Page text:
MACAU (Reuters) - If Zhang Tiequan is worried about letting 1.3 billion people down when the Ultimate Fighting Championship (UFC) makes its debut in China on Saturday, the Mongolian Wolf is showing no sign.
Zhang faces Jon Tuck of Guam in the former Portuguese colony of Macau as the world’s biggest mixed martial arts (MMA) promotion tests Chinese waters for the first time.
Rich Franklin and Cung Le headline the card at The Venetian resort hotel in an event that will have a distinctly Asian flavor and is being targeted at viewers in the region, not primarily the United States.
The shaven-headed Zhang told Reuters that fighting in China did bring an element of added pressure but that representing his country in the UFC on Chinese soil was beyond anything he could have imagined as a child.
“Back when I was younger doing Mongolian wrestling I could never have imagined that one day I would be fighting in the biggest MMA event held in China,” he said with a broad smile.
“China is the birthplace of all martial arts, but this sport, where all the arts are mixed, is just beginning to take root there. You could say that I‘m the first real Chinese mixed martial artist,” said Zhang, who transferred from wrestling to the Chinese martial art of sanshou before turning to MMA.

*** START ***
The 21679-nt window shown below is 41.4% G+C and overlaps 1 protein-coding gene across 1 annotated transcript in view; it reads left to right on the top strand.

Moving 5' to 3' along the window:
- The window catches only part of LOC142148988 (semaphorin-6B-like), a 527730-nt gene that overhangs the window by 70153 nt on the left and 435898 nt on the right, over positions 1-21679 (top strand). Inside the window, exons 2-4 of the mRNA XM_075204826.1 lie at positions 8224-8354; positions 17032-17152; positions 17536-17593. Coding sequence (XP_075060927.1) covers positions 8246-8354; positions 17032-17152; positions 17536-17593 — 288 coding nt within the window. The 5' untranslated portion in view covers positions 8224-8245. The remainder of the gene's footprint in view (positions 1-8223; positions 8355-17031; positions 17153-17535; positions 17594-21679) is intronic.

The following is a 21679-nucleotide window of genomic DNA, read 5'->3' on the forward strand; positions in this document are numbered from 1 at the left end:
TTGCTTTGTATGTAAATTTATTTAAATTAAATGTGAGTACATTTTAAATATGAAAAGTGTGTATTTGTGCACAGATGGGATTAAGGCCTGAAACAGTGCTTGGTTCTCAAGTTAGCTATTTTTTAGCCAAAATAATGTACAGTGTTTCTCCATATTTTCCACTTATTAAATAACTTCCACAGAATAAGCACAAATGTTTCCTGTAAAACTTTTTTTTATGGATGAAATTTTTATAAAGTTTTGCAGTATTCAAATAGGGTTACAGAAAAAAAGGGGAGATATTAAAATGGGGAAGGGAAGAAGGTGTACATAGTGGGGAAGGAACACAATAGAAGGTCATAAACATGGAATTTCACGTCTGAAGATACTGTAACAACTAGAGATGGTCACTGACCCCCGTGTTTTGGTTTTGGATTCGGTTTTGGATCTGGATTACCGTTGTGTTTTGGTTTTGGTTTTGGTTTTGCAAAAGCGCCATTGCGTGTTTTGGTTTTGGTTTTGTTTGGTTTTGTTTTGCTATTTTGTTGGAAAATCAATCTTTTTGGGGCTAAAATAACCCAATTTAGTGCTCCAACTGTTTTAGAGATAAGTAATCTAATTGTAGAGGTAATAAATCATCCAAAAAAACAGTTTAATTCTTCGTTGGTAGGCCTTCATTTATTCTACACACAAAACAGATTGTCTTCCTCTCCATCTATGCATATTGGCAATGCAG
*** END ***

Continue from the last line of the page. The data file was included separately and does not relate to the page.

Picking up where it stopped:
Fighters have shuttled between Hong Kong and Macau to boost awareness of the UFC brand and promote the event, as well as the sport itself in a region that gave the world martial arts movies and stars such as Bruce Lee, Jackie Chan and Jet Li.
At the Venetian’s CotaiArena on Friday, long lines of fans waited for autographs from former champion Chuck Liddell, with his trademark Mohawk and tattooed head, while the appearance of ‘The Korean Zombie’, Jung Chan-sung, before the official weigh-ins had fans scrambling for their cameras.
The presence of the UFC in Macau has also given The Venetian a slightly strange feel ahead of the event, with tipsy wedding guests rubbing shoulders with muscle-bound fight fans in tight, threatening T-shirts in the cavernous casino.
The card is heavy with Asian fighters and the UFC’s managing director for Asia, Mark Fischer, said that building “local heroes” was crucial to growing the sport in the region.
”There are 10 fighters from Asia on the card, there’s great excitement here around Zhang Tiequan from China and Cung Le from the former Saigon too.
“Plus the ‘Stun Gun’ (Kim Dong-hyun) is a real challenger at welterweight and Korea is such a growing market for MMA so it’s great to have him on.”
Cung Le, who fled the former Saigon with his family in a helicopter days before the fall, said fighting in China brought his martial arts career full circle.
“Over here it’s all about martial arts, this is where martial arts were born,” said Le.
Editing by John Mehaffey